Today all I had on the training calendar was a very easy 60 minutes. Completely flat roads and nothing crazy – just a nice easy spin for the legs to help get the junk out after a weekend of hitting it hard. Sounds simple enough. Normally when I ride (yes, even when I do intervals) I listen to talk radio – think NPR, CBC, ClifCasts, Outside Magazine, This American Life – etc. I find the talk radio helps me really zone in on what I’m doing and keeps my brain from wandering and going a bit bonkers.
Well, today I decided to listen to my 2010 Warm-Up playlist. This is a series of songs I put together last season that I would listen to before races and and often while out riding my cyclo-cross bike at Averbode or Floreal Lichtaart. For these settings, music works perfectly for me. Today I learned it doesn’t work so well when all I have to concentrate on is going easy… yes, you can guess where this is going.
Before I knew it, my brain was leap-frogging from my to do list, to my racing plans, to schedules, to hotel reservations, to flights, to car rentals, to qualification standards for the 2012 World Cyclo-Cross Championships. Not good. Finally I actually had to say out loud, “Vicki – cut it out. Relax and just ride. Getting stressed out is not going to help anything. Just line-up, race your bike and do your best. This is all you can control.”
So did it help – yes sort of. But then, a few hours after my ride I found myself sitting on my yoga mat at my local yoga studio and just as the centring started – my brain went crazy again… I focused in on my breath and on the first few downward dogs of the warm-up. Soon enough I was in a happy place where my brain was free of thought and worry.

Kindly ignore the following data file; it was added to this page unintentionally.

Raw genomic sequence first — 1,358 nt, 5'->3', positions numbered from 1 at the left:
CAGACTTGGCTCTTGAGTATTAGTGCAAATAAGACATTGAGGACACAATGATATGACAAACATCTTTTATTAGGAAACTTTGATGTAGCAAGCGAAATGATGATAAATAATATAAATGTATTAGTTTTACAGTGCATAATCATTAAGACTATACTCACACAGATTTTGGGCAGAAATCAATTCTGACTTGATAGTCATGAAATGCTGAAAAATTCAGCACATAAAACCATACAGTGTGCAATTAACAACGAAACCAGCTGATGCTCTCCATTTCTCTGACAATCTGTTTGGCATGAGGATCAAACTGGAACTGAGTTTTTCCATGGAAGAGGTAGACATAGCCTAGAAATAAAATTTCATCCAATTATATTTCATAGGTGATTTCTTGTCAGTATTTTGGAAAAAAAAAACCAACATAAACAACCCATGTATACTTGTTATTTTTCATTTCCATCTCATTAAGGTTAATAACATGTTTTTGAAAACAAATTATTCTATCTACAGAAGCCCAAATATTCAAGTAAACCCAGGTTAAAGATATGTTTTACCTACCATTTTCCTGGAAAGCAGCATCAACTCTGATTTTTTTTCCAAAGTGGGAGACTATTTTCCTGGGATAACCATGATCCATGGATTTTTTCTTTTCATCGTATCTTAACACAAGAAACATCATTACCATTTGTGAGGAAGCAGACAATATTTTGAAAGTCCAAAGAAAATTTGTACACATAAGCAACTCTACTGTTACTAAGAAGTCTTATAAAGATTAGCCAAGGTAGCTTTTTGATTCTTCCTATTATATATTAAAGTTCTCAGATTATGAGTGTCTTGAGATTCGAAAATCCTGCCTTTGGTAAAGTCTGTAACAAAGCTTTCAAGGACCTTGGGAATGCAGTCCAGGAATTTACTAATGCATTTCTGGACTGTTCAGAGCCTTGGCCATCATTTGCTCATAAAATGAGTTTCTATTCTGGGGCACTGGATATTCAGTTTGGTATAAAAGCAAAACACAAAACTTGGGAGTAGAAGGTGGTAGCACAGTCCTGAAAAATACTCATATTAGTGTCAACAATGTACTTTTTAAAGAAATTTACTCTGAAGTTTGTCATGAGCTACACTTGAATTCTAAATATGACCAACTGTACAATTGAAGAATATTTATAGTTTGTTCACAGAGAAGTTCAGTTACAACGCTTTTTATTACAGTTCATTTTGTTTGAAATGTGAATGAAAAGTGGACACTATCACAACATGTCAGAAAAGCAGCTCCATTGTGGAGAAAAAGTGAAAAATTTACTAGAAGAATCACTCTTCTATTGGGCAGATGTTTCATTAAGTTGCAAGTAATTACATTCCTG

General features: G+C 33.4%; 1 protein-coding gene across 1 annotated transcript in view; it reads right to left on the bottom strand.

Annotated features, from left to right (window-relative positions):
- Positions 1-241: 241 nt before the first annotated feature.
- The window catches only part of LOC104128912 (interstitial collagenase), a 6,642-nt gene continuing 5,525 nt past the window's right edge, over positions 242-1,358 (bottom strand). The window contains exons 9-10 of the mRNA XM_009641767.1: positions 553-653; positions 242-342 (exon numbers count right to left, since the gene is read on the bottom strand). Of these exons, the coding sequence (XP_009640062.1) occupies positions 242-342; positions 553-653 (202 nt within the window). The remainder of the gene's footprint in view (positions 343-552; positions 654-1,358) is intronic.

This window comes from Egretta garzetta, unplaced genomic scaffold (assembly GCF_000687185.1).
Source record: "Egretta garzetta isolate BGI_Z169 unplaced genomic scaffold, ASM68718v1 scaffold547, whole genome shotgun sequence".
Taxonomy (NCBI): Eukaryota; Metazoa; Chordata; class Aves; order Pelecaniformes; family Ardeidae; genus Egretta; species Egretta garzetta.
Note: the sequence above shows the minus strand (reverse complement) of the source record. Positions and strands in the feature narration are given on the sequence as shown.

Now, as I sit here thinking back on all of this, I honestly feel a bit silly that I let my brain get the better of me sometimes. I can do a really good job of working myself up into an unnecessary ball of stress – not good for anyone.
So, just like I gave up aspartame three weeks ago (I miss my Diet Coke) – I am now pledging to make a concerted effort to having an empty brain as much as possible. So if I seem a bit spaced-out or you catch me with an empty expression on my face – this is a good thing. This means I’m in a happy place and I’m just rolling with it.
I like to think I’m not the only person who battles their brain…. So now is your time to ‘fess up and tell others how you deal with it… Come on don’t be shy – we’re all friends here.
Sounds like Zen Meditation to me.
Good point Matt – I suppose it is a lot like Zen Meditation. I’ve bought a couple books on meditation but have really struggled with getting my brain to quiet down. Perhaps I should add this to my list of goals for the season – I’ve read that a 15 minute daily meditation can do a lot of good.
Do you have any experience with Zen Meditation?
Unfortunately, no. I have a lot of friends who practice Zen, and your struggle to keep an empty brain sounded very similar.
Whenever I start thinking too much on a ride, that’s a sign to me that I should start concentrating on my cycling, breathing, how I’m pedaling, etc.In a way it’s similar to Zen, which is about focussing on the breathing, and the mechanics of your body.